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eventually, is 0 even or it is neither even nor odd?
Zero is an even integer. (Zero is neither positive nor negative).
An even number is an integer that is "evenly divisible" by 2, i.e., divisible by 2 without a remainder and as zero is evenly divisible by 2 then it must be even (in fact zero is divisible by every integer except zero itself).
Check out factorial explanation for those who are confused. This is an explanation from someone else that I liked and makes sense.
You cannot reason that x^0 = 1 by thinking of the meaning of powers as "repeated multiplications" because you cannot multiply x zero times. Similarly, you cannot reason out 0! just in terms of the meaning of factorial because you cannot multiply all the numbers from zero down to 1 to get 1.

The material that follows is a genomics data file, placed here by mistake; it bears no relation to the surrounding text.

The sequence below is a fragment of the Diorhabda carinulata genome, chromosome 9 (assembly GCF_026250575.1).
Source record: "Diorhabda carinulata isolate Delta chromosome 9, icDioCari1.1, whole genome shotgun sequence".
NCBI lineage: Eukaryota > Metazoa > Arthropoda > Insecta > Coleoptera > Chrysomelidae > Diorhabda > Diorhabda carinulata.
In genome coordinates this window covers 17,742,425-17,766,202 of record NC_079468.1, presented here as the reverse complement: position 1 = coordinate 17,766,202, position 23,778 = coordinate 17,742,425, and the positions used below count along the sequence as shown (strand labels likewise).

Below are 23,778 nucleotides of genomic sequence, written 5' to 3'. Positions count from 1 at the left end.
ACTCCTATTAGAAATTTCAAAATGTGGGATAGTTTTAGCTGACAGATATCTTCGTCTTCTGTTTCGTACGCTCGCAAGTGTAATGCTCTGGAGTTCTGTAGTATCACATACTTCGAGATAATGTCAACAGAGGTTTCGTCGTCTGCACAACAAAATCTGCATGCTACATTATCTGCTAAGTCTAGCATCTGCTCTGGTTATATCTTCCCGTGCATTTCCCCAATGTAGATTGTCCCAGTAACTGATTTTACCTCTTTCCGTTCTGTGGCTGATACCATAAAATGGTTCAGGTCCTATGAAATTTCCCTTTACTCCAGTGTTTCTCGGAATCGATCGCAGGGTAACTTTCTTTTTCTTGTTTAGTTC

Mathematicians *define* x^0 = 1 in order to make the laws of exponents work even when the exponents can no longer be thought of as repeated multiplication. For example, (x^3)(x^5) = x^8 because you can add exponents. In the same way (x^0)(x^2) should be equal to x^2 by adding exponents. But that means that x^0 must be 1 because when you multiply x^2 by it, the result is still x^2. Only x^0 = 1 makes sense here.
In the same way, when thinking about combinations we can derive a formula for "the number of ways of choosing k things from a collection of n things." The formula to count out such problems is n!/k!(n-k)!. For example, the number of handshakes that occur when everybody in a group of 5 people shakes hands can be computed using n = 5 (five people) and k = 2 (2 people per handshake) in this formula. (So the answer is 5!/(2! 3!) = 10).
Now suppose that there are 2 people and "everybody shakes hands with everybody else." Obviously there is only one handshake. But what happens if we put n = 2 (2 people) and k = 2 (2 people per handshake) in the formula? We get 2! / (2! 0!). This is 2/(2 x), where x is the value of 0!. The fraction reduces to 1/x, which must equal 1 since there is only 1 handshake. The only value of 0! that makes sense here is 0! = 1.